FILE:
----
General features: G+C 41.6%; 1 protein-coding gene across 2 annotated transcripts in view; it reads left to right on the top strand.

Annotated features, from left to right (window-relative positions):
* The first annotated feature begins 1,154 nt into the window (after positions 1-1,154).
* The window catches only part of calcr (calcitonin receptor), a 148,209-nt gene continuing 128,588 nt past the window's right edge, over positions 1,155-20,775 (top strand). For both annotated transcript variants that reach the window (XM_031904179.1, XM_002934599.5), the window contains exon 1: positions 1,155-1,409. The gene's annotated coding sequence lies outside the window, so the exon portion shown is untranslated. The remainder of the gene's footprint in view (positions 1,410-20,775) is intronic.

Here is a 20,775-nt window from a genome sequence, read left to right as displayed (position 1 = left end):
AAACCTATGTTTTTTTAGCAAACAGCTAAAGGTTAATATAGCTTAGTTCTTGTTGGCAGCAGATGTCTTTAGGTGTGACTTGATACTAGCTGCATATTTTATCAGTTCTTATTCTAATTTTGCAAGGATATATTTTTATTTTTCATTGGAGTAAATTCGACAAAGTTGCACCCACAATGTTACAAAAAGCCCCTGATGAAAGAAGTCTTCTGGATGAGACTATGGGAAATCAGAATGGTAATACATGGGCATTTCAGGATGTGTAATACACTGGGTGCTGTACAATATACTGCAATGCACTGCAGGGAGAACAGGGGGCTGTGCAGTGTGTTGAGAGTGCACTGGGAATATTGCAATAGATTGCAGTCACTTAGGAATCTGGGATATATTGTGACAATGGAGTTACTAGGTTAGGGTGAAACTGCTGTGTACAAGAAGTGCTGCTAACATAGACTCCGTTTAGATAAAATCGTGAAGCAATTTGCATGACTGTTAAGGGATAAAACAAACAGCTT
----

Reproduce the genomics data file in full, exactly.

General features: G+C 41.6%; 1 protein-coding gene across 2 annotated transcripts in view; it reads left to right on the top strand.

Annotated features, from left to right (window-relative positions):
* The first annotated feature begins 1,154 nt into the window (after positions 1-1,154).
* The window catches only part of calcr (calcitonin receptor), a 148,209-nt gene continuing 128,588 nt past the window's right edge, over positions 1,155-20,775 (top strand). For both annotated transcript variants that reach the window (XM_031904179.1, XM_002934599.5), the window contains exon 1: positions 1,155-1,409. The gene's annotated coding sequence lies outside the window, so the exon portion shown is untranslated. The remainder of the gene's footprint in view (positions 1,410-20,775) is intronic.

Here is a 20,775-nt window from a genome sequence, read left to right as displayed (position 1 = left end):
AAACCTATGTTTTTTTAGCAAACAGCTAAAGGTTAATATAGCTTAGTTCTTGTTGGCAGCAGATGTCTTTAGGTGTGACTTGATACTAGCTGCATATTTTATCAGTTCTTATTCTAATTTTGCAAGGATATATTTTTATTTTTCATTGGAGTAAATTCGACAAAGTTGCACCCACAATGTTACAAAAAGCCCCTGATGAAAGAAGTCTTCTGGATGAGACTATGGGAAATCAGAATGGTAATACATGGGCATTTCAGGATGTGTAATACACTGGGTGCTGTACAATATACTGCAATGCACTGCAGGGAGAACAGGGGGCTGTGCAGTGTGTTGAGAGTGCACTGGGAATATTGCAATAGATTGCAGTCACTTAGGAATCTGGGATATATTGTGACAATGGAGTTACTAGGTTAGGGTGAAACTGCTGTGTACAAGAAGTGCTGCTAACATAGACTCCGTTTAGATAAAATCGTGAAGCAATTTGCATGACTGTTAAGGGATAAAACAAACAGCTT